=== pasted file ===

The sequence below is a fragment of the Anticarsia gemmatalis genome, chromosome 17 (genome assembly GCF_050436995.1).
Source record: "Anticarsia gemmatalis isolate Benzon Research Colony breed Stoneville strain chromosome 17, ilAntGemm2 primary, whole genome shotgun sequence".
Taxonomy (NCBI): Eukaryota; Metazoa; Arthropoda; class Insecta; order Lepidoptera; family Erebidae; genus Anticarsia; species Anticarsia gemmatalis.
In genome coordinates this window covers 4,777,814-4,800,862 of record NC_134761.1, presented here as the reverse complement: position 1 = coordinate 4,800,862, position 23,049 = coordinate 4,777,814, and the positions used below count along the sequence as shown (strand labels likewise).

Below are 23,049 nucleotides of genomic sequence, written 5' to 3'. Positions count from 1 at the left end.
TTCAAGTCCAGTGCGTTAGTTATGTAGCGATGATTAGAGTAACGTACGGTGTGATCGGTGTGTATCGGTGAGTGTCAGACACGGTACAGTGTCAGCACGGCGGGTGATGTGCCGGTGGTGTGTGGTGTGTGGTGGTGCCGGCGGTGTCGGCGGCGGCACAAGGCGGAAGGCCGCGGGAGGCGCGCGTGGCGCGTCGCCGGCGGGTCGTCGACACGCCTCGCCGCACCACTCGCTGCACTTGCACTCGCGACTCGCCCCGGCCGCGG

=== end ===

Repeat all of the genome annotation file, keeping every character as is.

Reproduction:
The sequence below is a fragment of the Anticarsia gemmatalis genome, chromosome 17 (genome assembly GCF_050436995.1).
Source record: "Anticarsia gemmatalis isolate Benzon Research Colony breed Stoneville strain chromosome 17, ilAntGemm2 primary, whole genome shotgun sequence".
Taxonomy (NCBI): Eukaryota; Metazoa; Arthropoda; class Insecta; order Lepidoptera; family Erebidae; genus Anticarsia; species Anticarsia gemmatalis.
In genome coordinates this window covers 4,777,814-4,800,862 of record NC_134761.1, presented here as the reverse complement: position 1 = coordinate 4,800,862, position 23,049 = coordinate 4,777,814, and the positions used below count along the sequence as shown (strand labels likewise).

Below are 23,049 nucleotides of genomic sequence, written 5' to 3'. Positions count from 1 at the left end.
TTCAAGTCCAGTGCGTTAGTTATGTAGCGATGATTAGAGTAACGTACGGTGTGATCGGTGTGTATCGGTGAGTGTCAGACACGGTACAGTGTCAGCACGGCGGGTGATGTGCCGGTGGTGTGTGGTGTGTGGTGGTGCCGGCGGTGTCGGCGGCGGCACAAGGCGGAAGGCCGCGGGAGGCGCGCGTGGCGCGTCGCCGGCGGGTCGTCGACACGCCTCGCCGCACCACTCGCTGCACTTGCACTCGCGACTCGCCCCGGCCGCGG